The Jason Hahn Files: It’s Weird To Have Relatives Who Have The Sixth Sense

“Apparently, the ghosts just drift in and out like it’s an open house at Christmas. I guess they hang around till they get bored!”

I remember when The Sixth Sense came out and everyone freaked out that the kid could see dead people and it turned out Bruce Willis was one of those dead people.

The only ones who didn’t think much of the film were my family who collectively sniffed.

“Big deal,” my mother said to her mahjong kakis. “My aunt sees dead people all the time!”

And she really could. Grand-Aunt Maggie must have been in her eighties by then. She was always dressed beautifully, even when she was in the kitchen supervising the cooks preparing lunch. She was the most serene person I knew, always so kind and gentle, and constantly feeding us children with snacks whenever we happened to drift into her orbit.

But she saw dead people. And to hear her tell it, they were everywhere.

She might be in her living room chatting animatedly when she would suddenly get up and move to a different chair. “There’s a woman in the corner and she keeps staring at me,” she told my mother once. “She’s really getting on my nerves!”

“I am so glad I don’t have the third eye,” my mother told Father that evening. “Can you imagine?”

“What did she want?” Father asked.

Mother shrugged. “Apparently, the ghosts just drift in and out like it’s an open house at Christmas. I guess they hang around till they get bored!”

All of which made it very difficult for Grand-Aunt Mary to travel. It’s all very well to have ghosts in your house because, as Mother pointed out, at least, you know them and are on friendly nodding terms. But it’s quite another to have to deal with a contingent of complete astral strangers whenever you go away.

There was this one time when the whole extended family went on a holiday to the Cameron Highlands and Grand-Aunt Maggie had barely checked into her room before she was downstairs at reception insisting they changed her into another room. “There’s a child hiding under the bathroom sink and weeping for her lost mother!” she told the receptionist who stared at her with wide eyes. “I won’t be able to sleep if she keeps that up all night!”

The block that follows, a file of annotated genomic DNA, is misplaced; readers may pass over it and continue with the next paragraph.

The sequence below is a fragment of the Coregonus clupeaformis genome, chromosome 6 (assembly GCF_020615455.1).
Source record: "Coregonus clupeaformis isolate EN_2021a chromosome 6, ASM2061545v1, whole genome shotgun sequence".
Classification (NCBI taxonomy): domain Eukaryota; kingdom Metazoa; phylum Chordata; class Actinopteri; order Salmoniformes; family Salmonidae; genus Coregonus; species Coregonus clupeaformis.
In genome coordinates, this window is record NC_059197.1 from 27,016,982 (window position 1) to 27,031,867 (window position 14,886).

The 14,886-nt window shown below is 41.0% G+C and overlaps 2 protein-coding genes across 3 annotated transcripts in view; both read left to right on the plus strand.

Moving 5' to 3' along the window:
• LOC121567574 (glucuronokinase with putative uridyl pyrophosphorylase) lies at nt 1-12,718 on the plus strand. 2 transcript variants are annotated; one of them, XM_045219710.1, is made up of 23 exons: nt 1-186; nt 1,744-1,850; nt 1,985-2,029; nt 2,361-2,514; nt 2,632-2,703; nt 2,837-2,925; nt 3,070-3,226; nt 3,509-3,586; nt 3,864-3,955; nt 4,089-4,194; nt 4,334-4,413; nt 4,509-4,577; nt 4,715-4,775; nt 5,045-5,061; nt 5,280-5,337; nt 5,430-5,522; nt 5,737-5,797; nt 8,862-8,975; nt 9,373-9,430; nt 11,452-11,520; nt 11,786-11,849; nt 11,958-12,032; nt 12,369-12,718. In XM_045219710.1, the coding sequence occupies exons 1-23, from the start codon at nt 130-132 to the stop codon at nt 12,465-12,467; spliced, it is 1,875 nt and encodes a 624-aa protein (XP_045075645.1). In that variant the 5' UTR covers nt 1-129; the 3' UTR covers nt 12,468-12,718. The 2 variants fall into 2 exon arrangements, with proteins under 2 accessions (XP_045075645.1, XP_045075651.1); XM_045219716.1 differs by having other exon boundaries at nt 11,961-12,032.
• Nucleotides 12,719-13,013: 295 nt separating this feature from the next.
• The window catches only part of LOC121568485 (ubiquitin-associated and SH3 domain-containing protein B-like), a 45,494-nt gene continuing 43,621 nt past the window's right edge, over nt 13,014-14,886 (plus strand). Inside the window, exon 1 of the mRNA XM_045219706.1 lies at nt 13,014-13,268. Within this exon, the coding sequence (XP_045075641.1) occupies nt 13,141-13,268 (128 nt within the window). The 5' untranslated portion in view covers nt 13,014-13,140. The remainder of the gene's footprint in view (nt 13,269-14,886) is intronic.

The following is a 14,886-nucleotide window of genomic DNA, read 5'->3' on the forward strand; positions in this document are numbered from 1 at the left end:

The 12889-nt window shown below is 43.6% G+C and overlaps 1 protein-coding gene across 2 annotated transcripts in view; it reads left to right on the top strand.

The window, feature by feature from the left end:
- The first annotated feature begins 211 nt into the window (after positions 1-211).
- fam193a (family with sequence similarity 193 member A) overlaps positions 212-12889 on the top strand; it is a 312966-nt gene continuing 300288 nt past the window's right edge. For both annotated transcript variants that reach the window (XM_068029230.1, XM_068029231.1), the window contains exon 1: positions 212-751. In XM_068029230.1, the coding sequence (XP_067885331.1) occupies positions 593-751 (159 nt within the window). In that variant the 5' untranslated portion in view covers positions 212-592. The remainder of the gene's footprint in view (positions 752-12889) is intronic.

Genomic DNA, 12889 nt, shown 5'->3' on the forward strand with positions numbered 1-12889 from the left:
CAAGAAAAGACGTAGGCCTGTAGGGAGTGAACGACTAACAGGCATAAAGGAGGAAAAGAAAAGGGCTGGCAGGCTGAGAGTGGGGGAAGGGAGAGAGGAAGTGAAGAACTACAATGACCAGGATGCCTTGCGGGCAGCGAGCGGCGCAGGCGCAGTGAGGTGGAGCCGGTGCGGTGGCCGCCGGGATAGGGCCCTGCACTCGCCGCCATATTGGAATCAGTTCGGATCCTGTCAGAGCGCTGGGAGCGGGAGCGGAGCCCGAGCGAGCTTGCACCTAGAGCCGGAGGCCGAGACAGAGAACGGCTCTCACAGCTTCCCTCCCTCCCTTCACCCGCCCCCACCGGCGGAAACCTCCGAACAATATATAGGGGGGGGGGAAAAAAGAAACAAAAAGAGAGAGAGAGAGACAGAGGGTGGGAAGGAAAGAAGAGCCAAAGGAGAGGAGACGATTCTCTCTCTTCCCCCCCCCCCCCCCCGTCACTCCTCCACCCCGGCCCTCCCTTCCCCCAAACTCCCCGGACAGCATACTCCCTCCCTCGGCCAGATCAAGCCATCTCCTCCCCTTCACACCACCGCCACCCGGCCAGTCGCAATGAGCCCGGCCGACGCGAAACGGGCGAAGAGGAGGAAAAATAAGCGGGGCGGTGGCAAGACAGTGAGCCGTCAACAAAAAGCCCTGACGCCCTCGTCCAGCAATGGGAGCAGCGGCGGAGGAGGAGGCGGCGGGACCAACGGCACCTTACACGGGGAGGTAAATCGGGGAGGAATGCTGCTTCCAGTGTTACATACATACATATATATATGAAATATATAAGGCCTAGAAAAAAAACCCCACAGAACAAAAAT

Not half an hour later, when we were at lunch, she suddenly looked up from her plate of fried rice and said to a spot directly over my mother’s head, “Your child is in room 437!”

Mother later said she might have peed a little in her pants. “My God!” she exclaimed to her mahjong kakis, whilst clutching her double strand of Mikimoto pearls. “If I had hair on my arms, they would have stood up! Apparently, the mother and child had both been taken from the hotel during the war and separated and killed. And somehow their spirits ended up back at the hotel searching for each other!”

“Aiyoh,” Auntie Wai-Ling sighed as she scrambled the tiles. “What a sad story!”

“Well, at least there was a happy ending,” Mother said. “They were reunited after Aunt Maggie’s tip-off. Apparently, the hotel had been getting lots of guest complaints over the years about the sound of a weeping child. But after our visit, they heard nothing more.”

Years later, when I told Saffy the story, she couldn’t sleep for days. In turn, she told Sharyn who immediately moaned that this was exactly why she hated going to hotels.

“My mah-dur ever see ghost once when we stay in the holiday cottage in Changi when I was small. She see this small Malay woman standing under the frangipani tree in the garden smiling at her. She say immediately her hair turn white. Before black black. After dat night, wah, all white!”

Saffy closed her eyes and sucked in her breath. Her bosom inflated with force. “Seriously, that is the creepiest thing I’ve ever heard in my life!”

“Dat’s why before I enter a hotel room for the first time, I always knock first and say, ‘Hallo? Is me. Please don’t disturb me hor!’”

Saffy looked dubious. “And that works?”

“I tink so. You must be polite mah when you go into udder people space. So far, I have no problem.”

My mother says that Grand-Aunt Maggie also taught her the trick of always placing a pair of shoes facing the door of the hotel room, but with one of the shoes casually set off-kilter. “That way, if there’s a ghost wandering by, it won’t be tempted to come in because the shoes will warn it that there’s someone else in the room.”

“Ooh, I must try that next time,” Saffy said.

“But what if there’s already a ghost in the room with you?” Amanda asked.

Saffy says she’s not been able to sleep for days.

Photo: TPG News/Click Photos


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